“More than 100,000 homes were inundated, and 13 people died,” Phillips said. The flood forced 6,000 businesses to close, 40 percent of which did not reopen. The local Target did reopen, but even now, nearly three years later, the community hasn’t fully recovered. “That will take 10 years,” Phillips said.

One way to help communities bounce back is to ensure that relevant government agencies are equipped to respond, Laura Lightbody, who leads Pew’s work on flood-prepared communities, said at the briefing. FEMA is the only agency with a program devoted to disaster mitigation, she said, adding that the departments of Transportation and Housing & Urban Development “should have permanent offices, staffed and funded, to deal with floods. It can’t just be FEMA.”

Ed Mortimer, vice president of transportation and infrastructure at the U.S. Chamber of Commerce, said businesses are willing to pay more in taxes to help fund infrastructure upgrades. “It’s time to modernize. We need to build it to last,” he said.

Achieving that starts with Congress passing a bill to fund major nationwide infrastructure upgrades.

Mortimer pointed to some progress—for example, funding for pre-disaster mitigation in the passage last year of the America’s Water Infrastructure Act and Federal Aviation Administration Reauthorization Act—but he cited a need for a wholly revamped strategy that includes flood readiness.

“This is not a partisan issue,” Mortimer said. “America used to be a leader [in infrastructure], and we need to be a leader again. The longer we wait, the longer it will take.” Commenting on the increase in extreme weather events, he added: “Let’s stop arguing over why it’s happening. It is happening. So let’s deal with it.”

But no sector should try to go it alone, cautioned Ryan Colker, executive director of the Alliance for National & Community Resilience. Disasters, he noted, tend to lay bare how much different sectors rely on each other.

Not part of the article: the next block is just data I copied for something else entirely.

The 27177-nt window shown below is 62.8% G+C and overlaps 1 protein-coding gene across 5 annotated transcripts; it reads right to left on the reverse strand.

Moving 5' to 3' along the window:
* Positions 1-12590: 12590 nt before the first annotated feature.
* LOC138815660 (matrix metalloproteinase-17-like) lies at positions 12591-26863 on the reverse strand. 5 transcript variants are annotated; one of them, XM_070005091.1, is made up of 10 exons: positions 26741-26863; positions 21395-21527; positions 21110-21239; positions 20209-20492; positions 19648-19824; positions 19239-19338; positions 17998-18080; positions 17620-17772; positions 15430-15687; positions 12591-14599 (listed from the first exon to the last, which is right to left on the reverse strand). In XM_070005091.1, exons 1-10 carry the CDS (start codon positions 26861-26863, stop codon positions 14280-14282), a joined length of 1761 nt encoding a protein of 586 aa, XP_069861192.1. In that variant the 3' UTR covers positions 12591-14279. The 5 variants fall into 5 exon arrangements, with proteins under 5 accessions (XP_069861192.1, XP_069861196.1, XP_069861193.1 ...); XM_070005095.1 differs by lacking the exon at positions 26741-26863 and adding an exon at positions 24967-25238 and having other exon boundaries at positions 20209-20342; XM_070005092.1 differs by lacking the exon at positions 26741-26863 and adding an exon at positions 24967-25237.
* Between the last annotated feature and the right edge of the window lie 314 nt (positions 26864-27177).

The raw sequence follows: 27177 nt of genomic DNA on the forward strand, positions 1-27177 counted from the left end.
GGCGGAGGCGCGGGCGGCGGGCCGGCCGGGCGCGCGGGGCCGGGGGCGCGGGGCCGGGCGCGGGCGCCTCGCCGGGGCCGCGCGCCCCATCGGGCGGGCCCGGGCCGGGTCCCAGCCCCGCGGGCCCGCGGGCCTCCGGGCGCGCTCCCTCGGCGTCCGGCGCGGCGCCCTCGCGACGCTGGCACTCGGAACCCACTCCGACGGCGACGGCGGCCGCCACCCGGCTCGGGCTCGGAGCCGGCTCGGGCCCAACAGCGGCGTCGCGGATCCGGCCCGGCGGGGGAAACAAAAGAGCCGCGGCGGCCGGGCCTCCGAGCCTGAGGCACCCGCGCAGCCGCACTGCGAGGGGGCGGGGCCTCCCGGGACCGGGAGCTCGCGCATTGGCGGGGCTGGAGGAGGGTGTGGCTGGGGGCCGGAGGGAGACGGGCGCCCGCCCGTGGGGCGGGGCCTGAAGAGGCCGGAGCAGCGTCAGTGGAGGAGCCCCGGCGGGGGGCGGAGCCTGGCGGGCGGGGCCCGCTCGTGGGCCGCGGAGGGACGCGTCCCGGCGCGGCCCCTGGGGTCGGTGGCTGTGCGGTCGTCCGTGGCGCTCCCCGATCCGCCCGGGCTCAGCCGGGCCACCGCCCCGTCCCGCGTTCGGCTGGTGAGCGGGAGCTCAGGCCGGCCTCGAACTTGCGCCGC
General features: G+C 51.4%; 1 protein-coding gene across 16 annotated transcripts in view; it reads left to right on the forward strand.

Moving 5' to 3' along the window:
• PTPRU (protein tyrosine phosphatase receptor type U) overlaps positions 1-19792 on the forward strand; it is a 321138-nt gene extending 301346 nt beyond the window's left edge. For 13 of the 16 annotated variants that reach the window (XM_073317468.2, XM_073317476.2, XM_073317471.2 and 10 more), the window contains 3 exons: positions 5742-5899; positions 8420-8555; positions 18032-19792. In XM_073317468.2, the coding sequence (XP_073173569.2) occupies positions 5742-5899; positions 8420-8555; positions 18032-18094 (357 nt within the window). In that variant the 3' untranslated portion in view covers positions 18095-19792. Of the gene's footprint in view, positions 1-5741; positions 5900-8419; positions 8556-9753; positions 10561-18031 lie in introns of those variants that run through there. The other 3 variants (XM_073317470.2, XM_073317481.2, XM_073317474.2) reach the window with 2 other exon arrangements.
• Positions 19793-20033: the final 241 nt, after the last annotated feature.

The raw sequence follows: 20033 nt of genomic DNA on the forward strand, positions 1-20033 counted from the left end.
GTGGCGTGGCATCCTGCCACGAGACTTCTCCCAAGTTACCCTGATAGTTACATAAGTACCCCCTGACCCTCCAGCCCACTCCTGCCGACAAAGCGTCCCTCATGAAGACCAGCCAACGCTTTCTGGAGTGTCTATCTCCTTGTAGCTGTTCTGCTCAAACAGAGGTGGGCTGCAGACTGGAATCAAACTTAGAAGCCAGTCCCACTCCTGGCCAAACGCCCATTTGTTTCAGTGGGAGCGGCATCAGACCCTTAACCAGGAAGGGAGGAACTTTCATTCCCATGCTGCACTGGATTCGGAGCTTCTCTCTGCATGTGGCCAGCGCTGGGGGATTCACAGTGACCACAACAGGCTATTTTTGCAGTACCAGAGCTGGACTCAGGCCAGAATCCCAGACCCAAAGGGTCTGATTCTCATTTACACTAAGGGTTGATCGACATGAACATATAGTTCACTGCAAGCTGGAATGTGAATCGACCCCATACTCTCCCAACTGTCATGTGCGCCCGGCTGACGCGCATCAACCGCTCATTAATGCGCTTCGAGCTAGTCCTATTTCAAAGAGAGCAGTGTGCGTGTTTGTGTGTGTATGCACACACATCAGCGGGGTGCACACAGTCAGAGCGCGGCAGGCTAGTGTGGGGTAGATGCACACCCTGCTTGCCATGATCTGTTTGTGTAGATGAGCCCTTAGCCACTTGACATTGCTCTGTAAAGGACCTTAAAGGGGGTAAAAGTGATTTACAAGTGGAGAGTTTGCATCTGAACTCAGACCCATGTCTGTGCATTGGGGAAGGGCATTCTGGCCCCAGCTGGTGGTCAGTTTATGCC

“If an owner wants [and gets] the strongest building in a community and the transportation network isn’t up to par, that building is stranded” in an emergency, Colker said. Municipalities will also face barriers to recovery if, for example, schools or hospitals don’t reopen quickly following extreme weather. He suggested that municipalities look for opportunities to attract investment that will benefit numerous interests—for example, funding for construction that could also benefit the insurance and financial sectors.

And in calculating that benefit, it is critical to factor future savings into the cost of infrastructure upgrades, said Representative David Rouzer (R-NC), who spoke briefly at the event. He called for changes in how the Congressional Budget Office scores bills—that is, determines their cost to taxpayers—because the method doesn’t account for how much money provisions in a bill might save down the road. Studies show that, on average, a dollar invested in disaster mitigation can save $6 in avoided future losses.

“The best cure is prevention,” Rouzer said. Investing in flood readiness “saves money; and more important than that, it saves lives.”